Regarding the structure of “Black Hair,” the reason why kinky hair breaks so easily is that every twist in African American hair represents a potential stress point, which means the curlier your hair, the more prone it is to breakage. Cornrows left in too long can cause traction that may result in breakage. Our kinky hair is also prone to catching onto one another, which causes fragmentation. What makes the color of hair different? Whether it be black, blond, and brown, the answer lies in melanophore. The hair roots contain pigment cells called melanin, which creates a black pigment. Melanophore is a chromatophore that sends pigment to new hair. The greater the amount of pigment sent to the hair, the darker the hair becomes. On the contrary, as the amount of pigment sent is reduced, the hair color turns brown and then blond.

Some people believe that differences in hair color are caused by the differences in the intensity of ultraviolet rays contained in the sunlight, to which the hair is exposed. A baby’s hair begins to grow around the third month after conception. Trichocysts are first hairs formed. They develop into hair follicles as the fetus grows, then they become downy hairs several centimeters long when the baby is born. The total number of hairs is determined before the baby is born. After that, the number of hairs never increases, they only decrease. There are about four hundred and fifty thousand of them to be found above the neck. These hairs include about one hundred thousand hairs on the head and about thirty thousand hairs taken up by mustaches, beards, or facial hair. Hair grows at a faster rate in the spring and summer than in autumn and winter.

On a normal scalp there are about 100 to 150 thousand hair fibers. A blond head of hair has usually much more fibers than red or dark haired heads. Hair consists mainly of keratin, which is also responsible for the elasticity of fingernails. A single hair has a thickness of 0.02-0.04mm, so that 20 to 50 hair fibers next to each other make one millimeter. Hair is strong as a wire of iron. It rips after applying a force equivalent to 60kg, after it is stretched to 70%. Regarding hairstyles and how general American culture affects black hairstyles, there are a number of opinions.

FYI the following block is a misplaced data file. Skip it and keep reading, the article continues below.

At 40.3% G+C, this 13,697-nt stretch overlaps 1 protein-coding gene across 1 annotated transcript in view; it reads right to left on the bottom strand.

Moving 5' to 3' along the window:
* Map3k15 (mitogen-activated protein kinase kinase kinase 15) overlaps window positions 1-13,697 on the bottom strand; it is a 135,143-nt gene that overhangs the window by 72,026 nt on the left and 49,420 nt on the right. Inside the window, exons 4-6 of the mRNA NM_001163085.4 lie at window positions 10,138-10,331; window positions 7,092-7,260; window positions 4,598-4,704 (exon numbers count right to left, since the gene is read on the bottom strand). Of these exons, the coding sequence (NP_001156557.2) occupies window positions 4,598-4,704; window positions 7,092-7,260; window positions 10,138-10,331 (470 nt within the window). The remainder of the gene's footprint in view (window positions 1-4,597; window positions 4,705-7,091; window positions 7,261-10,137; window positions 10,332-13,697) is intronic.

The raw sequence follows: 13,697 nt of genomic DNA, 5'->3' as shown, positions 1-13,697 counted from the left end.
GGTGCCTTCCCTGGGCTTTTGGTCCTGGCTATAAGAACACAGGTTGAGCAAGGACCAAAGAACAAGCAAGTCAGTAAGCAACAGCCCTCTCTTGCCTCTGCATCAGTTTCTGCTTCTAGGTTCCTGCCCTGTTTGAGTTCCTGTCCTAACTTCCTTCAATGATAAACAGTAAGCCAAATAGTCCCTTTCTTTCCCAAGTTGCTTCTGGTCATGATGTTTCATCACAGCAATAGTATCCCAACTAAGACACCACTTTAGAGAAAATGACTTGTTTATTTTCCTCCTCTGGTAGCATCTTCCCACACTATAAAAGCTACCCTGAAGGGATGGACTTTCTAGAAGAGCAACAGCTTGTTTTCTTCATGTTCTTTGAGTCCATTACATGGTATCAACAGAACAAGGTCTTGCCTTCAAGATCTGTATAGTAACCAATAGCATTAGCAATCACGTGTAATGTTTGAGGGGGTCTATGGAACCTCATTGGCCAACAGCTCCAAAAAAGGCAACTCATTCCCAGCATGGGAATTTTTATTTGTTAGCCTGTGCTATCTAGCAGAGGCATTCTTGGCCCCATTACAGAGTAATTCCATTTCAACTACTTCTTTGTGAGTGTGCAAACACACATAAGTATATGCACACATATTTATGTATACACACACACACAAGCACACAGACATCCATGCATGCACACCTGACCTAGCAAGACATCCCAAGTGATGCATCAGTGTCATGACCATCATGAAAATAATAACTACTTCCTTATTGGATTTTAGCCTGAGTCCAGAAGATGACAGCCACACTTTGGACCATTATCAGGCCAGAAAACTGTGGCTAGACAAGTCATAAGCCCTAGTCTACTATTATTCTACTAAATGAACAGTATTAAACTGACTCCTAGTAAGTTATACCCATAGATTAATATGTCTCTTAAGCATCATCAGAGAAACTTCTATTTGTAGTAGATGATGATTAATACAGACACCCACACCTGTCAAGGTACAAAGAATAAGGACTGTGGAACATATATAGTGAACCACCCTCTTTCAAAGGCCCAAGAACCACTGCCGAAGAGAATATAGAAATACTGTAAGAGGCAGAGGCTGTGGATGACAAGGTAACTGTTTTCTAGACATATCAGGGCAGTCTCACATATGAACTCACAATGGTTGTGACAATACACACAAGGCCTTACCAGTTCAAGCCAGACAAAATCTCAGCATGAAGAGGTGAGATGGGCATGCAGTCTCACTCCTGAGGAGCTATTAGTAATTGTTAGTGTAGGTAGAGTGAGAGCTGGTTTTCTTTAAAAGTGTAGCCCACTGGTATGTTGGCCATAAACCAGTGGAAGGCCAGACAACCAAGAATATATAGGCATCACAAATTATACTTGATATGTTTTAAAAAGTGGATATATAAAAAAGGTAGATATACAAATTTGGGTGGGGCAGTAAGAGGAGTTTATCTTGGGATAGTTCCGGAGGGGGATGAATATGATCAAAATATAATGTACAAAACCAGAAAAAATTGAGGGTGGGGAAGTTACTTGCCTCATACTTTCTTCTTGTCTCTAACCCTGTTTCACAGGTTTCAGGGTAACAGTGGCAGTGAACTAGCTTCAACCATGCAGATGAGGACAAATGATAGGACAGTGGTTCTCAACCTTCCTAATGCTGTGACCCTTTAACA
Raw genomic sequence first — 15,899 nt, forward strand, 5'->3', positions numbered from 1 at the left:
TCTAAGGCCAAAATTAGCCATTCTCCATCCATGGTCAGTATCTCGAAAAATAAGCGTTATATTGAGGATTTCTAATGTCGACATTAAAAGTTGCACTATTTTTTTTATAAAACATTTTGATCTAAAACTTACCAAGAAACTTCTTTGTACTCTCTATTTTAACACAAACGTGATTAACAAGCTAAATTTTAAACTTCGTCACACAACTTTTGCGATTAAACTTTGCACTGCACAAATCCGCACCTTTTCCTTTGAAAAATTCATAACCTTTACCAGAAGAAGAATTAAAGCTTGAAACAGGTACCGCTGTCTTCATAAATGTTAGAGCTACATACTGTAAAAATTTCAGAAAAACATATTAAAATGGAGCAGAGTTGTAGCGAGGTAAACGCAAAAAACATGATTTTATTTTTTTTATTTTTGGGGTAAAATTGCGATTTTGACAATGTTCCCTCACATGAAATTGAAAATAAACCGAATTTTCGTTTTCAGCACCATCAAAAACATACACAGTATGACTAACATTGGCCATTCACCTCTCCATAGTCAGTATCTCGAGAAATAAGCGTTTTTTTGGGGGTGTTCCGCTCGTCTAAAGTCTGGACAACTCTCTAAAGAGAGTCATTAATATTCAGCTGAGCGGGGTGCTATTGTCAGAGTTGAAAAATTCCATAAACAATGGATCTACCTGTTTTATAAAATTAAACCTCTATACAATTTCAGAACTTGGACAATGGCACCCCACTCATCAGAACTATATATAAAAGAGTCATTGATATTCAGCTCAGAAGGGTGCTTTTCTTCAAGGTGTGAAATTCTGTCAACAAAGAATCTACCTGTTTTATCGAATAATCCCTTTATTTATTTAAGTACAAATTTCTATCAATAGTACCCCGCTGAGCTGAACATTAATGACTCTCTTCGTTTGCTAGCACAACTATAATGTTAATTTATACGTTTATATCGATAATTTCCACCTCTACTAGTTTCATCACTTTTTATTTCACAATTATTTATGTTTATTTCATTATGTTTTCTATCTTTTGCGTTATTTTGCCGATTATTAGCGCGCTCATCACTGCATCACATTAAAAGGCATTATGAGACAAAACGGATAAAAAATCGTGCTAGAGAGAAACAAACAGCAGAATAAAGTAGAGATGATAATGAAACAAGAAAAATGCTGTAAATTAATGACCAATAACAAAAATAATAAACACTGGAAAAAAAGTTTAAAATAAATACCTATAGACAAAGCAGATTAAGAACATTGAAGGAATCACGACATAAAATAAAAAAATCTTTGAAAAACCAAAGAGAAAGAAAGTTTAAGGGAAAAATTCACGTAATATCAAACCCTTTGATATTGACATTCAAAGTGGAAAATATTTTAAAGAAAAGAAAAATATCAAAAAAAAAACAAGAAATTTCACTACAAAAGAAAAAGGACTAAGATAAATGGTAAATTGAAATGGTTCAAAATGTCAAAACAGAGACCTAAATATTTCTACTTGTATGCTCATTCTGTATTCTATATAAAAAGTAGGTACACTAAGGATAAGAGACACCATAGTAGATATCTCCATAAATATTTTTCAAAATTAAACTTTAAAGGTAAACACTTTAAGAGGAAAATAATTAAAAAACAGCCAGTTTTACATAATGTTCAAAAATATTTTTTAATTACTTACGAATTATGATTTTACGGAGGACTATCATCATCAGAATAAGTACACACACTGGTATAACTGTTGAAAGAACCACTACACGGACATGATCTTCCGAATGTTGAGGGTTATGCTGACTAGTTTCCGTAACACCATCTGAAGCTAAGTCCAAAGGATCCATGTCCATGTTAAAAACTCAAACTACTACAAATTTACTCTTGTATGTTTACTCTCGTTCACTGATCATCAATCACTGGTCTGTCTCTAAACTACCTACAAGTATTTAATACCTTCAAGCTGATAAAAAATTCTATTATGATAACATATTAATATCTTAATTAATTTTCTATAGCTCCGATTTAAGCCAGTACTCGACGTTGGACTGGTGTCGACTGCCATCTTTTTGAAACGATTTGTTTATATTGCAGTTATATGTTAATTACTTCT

Many blacks argue that imitating European standards of beauty and grooming was necessary for blacks to be accepted by white culture, especially by potential white masters and employers. For generations hairstyles have reflected the history of American race relations and the way blacks wore their hair reflected the dominant white culture. African-American hair was straightened, combed, or parted to mimic Western coiffures. In response to the propaganda in black communities to accept the European standards of beauty, the black hair care market expanded.

Madam C.J. Walker is one of the pioneers in the black hair care market with her Walker System. However over the years African Americans have thrown away the European standards of beauty. During the 1960’s the “Afro” debuted and with it the concept of Black is Beautiful. During the 80’s and the 90’s West African traditional hairstyles began to resurface in the black community. Many people were getting braids with the traditional West African patterns. There are many beauty shops that are designed to create only West African traditional hairstyles.

Near the end of the twentieth century, relaxed hair became popular again in a wide range of short and long styles, while the new jheri curl used a different chemical to create loose, wet curls for both men and women. Women and men chose dreadlocks, twist, corkscrews, fades, and other styles that used the benefits of black hair’s natural texture. Despite the economic depression in many black neighborhoods, hair salons remain among the most successful Black business in urban communities, and even African Americans who move to predominantly white suburbs often return to black urban neighborhoods to get their hair done.

Still, blacks are losing control over the black hair care market. Business by business, mergers and acquisitions are taking apart black-owned hair care endeavours. A moment of truth came when L’Oreal acquired Carson. The result was the top two-black owned hair care companies (Johnson Products and Soft Sheen) were joined under L’Oreal’s ownership. Many white business people know what kind of money black people put into their hair care and want a part of that market.